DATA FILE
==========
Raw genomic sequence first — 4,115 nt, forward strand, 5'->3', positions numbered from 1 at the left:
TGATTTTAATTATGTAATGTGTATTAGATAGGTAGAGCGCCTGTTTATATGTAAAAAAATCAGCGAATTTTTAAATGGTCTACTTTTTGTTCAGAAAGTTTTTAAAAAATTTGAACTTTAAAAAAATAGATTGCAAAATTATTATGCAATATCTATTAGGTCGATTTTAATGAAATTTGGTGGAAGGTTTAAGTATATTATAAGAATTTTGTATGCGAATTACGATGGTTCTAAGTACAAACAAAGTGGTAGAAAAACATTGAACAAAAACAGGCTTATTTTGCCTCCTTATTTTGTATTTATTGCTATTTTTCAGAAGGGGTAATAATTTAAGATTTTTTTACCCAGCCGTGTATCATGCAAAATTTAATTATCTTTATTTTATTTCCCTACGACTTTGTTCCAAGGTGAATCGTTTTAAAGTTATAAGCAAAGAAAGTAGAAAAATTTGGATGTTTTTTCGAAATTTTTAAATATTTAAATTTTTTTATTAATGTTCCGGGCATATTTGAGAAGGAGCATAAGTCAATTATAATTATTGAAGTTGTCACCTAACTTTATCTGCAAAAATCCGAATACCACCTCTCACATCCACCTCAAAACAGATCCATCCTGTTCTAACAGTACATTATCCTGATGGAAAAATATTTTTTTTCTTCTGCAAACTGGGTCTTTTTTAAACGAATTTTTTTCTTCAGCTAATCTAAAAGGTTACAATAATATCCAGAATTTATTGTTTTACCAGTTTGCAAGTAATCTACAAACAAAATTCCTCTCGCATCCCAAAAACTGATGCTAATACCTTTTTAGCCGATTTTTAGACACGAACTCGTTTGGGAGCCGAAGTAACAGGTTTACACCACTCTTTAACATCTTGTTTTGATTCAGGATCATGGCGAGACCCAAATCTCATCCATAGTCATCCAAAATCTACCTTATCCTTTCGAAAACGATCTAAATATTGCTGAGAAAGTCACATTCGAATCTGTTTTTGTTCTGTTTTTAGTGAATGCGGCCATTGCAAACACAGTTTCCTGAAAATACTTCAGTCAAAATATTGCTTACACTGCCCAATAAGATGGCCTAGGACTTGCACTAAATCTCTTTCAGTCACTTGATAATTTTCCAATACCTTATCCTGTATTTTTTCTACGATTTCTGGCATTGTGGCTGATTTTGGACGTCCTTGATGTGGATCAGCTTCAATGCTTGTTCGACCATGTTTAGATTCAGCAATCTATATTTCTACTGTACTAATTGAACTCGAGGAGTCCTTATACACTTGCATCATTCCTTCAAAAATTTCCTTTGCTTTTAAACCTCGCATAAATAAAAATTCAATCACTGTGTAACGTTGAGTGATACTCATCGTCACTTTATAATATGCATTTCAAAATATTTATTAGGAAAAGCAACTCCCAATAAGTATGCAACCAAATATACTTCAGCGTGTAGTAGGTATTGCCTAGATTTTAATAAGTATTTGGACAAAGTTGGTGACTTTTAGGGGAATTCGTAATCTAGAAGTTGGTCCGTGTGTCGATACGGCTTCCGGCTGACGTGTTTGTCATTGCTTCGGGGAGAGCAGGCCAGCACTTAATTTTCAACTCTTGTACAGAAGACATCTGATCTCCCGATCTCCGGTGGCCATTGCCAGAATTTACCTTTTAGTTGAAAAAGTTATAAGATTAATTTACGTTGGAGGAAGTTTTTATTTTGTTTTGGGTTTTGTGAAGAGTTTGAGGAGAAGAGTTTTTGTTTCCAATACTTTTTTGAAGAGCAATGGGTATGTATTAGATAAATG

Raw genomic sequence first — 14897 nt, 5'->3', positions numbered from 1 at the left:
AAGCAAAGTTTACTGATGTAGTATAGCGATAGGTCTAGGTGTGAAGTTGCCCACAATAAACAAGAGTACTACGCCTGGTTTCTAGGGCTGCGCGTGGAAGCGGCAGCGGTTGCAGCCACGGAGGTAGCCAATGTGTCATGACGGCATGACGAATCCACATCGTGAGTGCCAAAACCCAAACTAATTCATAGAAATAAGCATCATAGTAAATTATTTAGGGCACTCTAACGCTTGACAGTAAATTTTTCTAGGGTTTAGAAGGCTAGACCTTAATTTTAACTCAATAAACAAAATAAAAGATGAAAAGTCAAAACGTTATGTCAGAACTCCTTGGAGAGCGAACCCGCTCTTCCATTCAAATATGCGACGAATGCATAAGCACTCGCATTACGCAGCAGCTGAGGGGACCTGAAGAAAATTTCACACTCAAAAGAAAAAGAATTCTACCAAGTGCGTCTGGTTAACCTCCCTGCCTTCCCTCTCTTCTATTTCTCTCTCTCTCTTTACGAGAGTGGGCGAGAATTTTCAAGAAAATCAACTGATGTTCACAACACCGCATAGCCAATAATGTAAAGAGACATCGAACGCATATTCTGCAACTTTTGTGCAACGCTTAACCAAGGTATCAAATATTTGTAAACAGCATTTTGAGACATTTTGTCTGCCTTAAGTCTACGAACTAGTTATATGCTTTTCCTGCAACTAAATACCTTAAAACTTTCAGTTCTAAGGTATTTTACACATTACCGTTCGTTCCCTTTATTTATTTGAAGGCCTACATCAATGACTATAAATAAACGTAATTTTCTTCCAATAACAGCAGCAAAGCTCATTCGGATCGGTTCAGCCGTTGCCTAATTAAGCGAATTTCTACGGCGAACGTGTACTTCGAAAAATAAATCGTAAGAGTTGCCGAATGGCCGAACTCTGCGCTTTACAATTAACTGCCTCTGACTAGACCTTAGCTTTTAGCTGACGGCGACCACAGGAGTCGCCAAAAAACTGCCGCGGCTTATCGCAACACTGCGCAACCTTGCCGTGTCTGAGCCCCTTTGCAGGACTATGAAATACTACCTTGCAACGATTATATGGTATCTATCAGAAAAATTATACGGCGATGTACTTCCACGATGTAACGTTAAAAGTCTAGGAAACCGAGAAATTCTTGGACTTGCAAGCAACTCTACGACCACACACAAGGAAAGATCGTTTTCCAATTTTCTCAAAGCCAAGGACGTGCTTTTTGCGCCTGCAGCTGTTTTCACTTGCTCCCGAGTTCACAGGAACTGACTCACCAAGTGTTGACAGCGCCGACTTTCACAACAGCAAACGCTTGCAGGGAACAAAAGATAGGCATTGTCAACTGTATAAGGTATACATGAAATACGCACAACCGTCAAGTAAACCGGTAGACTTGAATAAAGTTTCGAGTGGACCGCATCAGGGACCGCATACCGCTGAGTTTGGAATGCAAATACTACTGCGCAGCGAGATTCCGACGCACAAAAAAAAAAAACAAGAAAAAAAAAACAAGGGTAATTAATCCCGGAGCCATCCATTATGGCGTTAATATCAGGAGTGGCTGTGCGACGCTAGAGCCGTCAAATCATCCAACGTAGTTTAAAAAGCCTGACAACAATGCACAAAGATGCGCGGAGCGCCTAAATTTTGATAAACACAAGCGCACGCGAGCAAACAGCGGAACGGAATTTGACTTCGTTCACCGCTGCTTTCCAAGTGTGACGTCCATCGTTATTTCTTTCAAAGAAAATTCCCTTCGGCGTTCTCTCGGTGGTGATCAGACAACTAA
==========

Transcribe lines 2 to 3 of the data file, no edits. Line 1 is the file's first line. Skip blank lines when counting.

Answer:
TGATTTTAATTATGTAATGTGTATTAGATAGGTAGAGCGCCTGTTTATATGTAAAAAAATCAGCGAATTTTTAAATGGTCTACTTTTTGTTCAGAAAGTTTTTAAAAAATTTGAACTTTAAAAAAATAGATTGCAAAATTATTATGCAATATCTATTAGGTCGATTTTAATGAAATTTGGTGGAAGGTTTAAGTATATTATAAGAATTTTGTATGCGAATTACGATGGTTCTAAGTACAAACAAAGTGGTAGAAAAACATTGAACAAAAACAGGCTTATTTTGCCTCCTTATTTTGTATTTATTGCTATTTTTCAGAAGGGGTAATAATTTAAGATTTTTTTACCCAGCCGTGTATCATGCAAAATTTAATTATCTTTATTTTATTTCCCTACGACTTTGTTCCAAGGTGAATCGTTTTAAAGTTATAAGCAAAGAAAGTAGAAAAATTTGGATGTTTTTTCGAAATTTTTAAATATTTAAATTTTTTTATTAATGTTCCGGGCATATTTGAGAAGGAGCATAAGTCAATTATAATTATTGAAGTTGTCACCTAACTTTATCTGCAAAAATCCGAATACCACCTCTCACATCCACCTCAAAACAGATCCATCCTGTTCTAACAGTACATTATCCTGATGGAAAAATATTTTTTTTCTTCTGCAAACTGGGTCTTTTTTAAACGAATTTTTTTCTTCAGCTAATCTAAAAGGTTACAATAATATCCAGAATTTATTGTTTTACCAGTTTGCAAGTAATCTACAAACAAAATTCCTCTCGCATCCCAAAAACTGATGCTAATACCTTTTTAGCCGATTTTTAGACACGAACTCGTTTGGGAGCCGAAGTAACAGGTTTACACCACTCTTTAACATCTTGTTTTGATTCAGGATCATGGCGAGACCCAAATCTCATCCATAGTCATCCAAAATCTACCTTATCCTTTCGAAAACGATCTAAATATTGCTGAGAAAGTCACATTCGAATCTGTTTTTGTTCTGTTTTTAGTGAATGCGGCCATTGCAAACACAGTTTCCTGAAAATACTTCAGTCAAAATATTGCTTACACTGCCCAATAAGATGGCCTAGGACTTGCACTAAATCTCTTTCAGTCACTTGATAATTTTCCAATACCTTATCCTGTATTTTTTCTACGATTTCTGGCATTGTGGCTGATTTTGGACGTCCTTGATGTGGATCAGCTTCAATGCTTGTTCGACCATGTTTAGATTCAGCAATCTATATTTCTACTGTACTAATTGAACTCGAGGAGTCCTTATACACTTGCATCATTCCTTCAAAAATTTCCTTTGCTTTTAAACCTCGCATAAATAAAAATTCAATCACTGTGTAACGTTGAGTGATACTCATCGTCACTTTATAATATGCATTTCAAAATATTTATTAGGAAAAGCAACTCCCAATAAGTATGCAACCAAATATACTTCAGCGTGTAGTAGGTATTGCCTAGATTTTAATAAGTATTTGGACAAAGTTGGTGACTTTTAGGGGAATTCGTAATCTAGAAGTTGGTCCGTGTGTCGATACGGCTTCCGGCTGACGTGTTTGTCATTGCTTCGGGGAGAGCAGGCCAGCACTTAATTTTCAACTCTTGTACAGAAGACATCTGATCTCCCGATCTCCGGTGGCCATTGCCAGAATTTACCTTTTAGTTGAAAAAGTTATAAGATTAATTTACGTTGGAGGAAGTTTTTATTTTGTTTTGGGTTTTGTGAAGAGTTTGAGGAGAAGAGTTTTTGTTTCCAATACTTTTTTGAAGAGCAATGGGTATGTATTAGATAAATG

Raw genomic sequence first — 14897 nt, 5'->3', positions numbered from 1 at the left: